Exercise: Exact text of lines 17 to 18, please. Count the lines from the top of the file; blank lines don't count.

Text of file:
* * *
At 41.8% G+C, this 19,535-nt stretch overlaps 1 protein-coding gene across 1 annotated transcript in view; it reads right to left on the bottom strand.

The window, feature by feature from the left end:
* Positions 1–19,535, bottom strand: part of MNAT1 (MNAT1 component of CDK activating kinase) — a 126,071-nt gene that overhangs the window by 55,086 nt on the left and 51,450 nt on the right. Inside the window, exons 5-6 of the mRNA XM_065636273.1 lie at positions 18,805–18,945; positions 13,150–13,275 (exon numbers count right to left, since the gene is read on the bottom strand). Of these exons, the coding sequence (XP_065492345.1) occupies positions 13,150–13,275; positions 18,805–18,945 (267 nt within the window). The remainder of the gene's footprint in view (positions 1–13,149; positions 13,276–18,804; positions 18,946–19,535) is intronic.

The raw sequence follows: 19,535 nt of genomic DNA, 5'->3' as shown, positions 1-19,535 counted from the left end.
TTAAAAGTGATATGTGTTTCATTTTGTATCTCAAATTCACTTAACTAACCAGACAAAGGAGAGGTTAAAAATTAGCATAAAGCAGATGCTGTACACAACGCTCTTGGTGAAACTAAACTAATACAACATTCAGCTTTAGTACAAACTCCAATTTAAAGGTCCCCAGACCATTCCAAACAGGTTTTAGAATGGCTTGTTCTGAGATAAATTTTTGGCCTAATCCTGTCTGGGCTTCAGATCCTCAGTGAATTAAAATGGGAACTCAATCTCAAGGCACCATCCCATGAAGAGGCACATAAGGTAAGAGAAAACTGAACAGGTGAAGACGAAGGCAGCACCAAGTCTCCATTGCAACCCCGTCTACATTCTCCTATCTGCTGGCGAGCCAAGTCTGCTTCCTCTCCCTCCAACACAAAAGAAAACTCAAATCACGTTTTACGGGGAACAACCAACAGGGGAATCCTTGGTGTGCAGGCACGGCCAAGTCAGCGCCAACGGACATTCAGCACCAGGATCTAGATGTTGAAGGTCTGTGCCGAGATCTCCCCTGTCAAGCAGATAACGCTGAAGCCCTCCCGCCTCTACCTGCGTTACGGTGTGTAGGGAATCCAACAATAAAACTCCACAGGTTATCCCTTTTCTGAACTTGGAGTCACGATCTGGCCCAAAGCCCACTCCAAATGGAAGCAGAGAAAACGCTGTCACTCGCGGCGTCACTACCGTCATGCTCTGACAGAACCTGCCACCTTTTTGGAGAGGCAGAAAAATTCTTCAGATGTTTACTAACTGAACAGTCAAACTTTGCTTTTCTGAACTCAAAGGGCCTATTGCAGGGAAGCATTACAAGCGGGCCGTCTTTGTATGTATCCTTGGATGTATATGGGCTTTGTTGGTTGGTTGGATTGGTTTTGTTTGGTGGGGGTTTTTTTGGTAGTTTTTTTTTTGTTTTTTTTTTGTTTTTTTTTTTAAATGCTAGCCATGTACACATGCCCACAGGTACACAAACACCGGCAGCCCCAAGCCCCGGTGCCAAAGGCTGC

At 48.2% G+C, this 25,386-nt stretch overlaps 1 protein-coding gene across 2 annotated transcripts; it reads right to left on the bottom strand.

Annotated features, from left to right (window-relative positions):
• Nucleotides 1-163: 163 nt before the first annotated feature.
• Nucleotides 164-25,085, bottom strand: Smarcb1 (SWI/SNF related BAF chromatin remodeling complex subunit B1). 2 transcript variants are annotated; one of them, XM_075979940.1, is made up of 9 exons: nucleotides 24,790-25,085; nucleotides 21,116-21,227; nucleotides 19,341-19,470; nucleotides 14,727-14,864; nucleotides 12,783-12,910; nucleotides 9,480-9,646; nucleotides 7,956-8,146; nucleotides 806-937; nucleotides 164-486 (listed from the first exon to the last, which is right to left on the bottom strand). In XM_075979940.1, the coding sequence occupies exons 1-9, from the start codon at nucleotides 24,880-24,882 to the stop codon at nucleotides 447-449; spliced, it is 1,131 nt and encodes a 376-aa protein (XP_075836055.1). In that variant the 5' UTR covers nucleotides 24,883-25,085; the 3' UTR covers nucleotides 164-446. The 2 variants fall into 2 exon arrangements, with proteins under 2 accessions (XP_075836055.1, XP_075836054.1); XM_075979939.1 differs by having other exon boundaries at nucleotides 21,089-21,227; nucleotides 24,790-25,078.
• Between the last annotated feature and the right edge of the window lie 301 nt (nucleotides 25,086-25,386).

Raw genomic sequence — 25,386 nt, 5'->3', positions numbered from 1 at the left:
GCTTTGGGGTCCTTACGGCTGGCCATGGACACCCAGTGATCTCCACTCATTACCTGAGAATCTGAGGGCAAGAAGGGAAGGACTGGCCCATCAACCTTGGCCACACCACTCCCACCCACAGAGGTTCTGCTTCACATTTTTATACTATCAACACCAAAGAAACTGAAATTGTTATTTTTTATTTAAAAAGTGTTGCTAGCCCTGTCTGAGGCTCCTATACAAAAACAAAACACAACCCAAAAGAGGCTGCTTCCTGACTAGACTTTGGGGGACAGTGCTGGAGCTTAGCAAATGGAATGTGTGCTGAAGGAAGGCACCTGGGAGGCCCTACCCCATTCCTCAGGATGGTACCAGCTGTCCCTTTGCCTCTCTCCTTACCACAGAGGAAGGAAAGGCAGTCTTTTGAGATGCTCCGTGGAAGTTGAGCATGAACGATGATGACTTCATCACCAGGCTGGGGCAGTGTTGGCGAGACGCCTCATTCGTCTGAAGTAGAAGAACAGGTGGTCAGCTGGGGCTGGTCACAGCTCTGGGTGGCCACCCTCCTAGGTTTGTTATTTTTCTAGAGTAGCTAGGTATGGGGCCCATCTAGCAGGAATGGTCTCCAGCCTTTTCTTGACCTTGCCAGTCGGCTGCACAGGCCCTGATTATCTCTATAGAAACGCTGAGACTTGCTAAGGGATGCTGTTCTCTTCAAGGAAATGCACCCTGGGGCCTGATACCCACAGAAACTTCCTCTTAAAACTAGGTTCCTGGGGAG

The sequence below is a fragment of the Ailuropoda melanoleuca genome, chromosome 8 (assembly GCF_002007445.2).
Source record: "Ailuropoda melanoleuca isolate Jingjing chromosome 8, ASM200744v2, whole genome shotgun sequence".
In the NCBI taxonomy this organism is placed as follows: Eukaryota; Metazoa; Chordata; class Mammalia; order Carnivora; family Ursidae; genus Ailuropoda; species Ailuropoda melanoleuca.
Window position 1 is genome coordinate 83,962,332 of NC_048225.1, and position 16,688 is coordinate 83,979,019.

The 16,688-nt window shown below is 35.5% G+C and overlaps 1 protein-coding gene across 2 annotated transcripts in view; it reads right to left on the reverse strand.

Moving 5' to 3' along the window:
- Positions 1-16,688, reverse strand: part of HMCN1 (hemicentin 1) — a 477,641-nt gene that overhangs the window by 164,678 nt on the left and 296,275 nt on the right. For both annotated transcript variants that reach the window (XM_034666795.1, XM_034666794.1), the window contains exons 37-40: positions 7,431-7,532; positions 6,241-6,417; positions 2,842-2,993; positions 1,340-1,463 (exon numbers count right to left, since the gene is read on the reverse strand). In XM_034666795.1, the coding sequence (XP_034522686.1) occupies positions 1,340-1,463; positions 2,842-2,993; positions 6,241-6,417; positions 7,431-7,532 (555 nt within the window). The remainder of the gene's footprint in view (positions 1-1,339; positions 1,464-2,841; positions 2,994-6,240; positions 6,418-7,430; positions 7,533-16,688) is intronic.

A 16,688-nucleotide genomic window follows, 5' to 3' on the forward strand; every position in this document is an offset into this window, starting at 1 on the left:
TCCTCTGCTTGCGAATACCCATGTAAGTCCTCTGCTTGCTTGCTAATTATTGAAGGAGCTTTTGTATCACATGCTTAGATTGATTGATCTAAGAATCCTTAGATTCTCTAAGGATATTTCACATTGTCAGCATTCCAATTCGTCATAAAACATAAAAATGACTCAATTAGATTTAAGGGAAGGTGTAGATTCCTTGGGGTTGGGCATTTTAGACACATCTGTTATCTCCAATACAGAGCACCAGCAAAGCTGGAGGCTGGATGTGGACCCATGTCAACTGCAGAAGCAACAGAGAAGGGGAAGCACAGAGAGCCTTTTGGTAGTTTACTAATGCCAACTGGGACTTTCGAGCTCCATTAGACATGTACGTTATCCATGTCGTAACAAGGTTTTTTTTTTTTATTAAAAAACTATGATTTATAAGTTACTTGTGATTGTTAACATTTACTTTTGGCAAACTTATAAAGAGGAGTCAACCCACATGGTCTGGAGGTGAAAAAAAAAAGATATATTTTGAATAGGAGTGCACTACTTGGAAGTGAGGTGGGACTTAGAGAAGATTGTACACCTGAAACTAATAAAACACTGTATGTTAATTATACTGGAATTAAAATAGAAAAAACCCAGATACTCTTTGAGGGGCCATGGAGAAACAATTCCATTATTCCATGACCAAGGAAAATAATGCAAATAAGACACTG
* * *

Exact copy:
The 16,688-nt window shown below is 35.5% G+C and overlaps 1 protein-coding gene across 2 annotated transcripts in view; it reads right to left on the reverse strand.

Moving 5' to 3' along the window: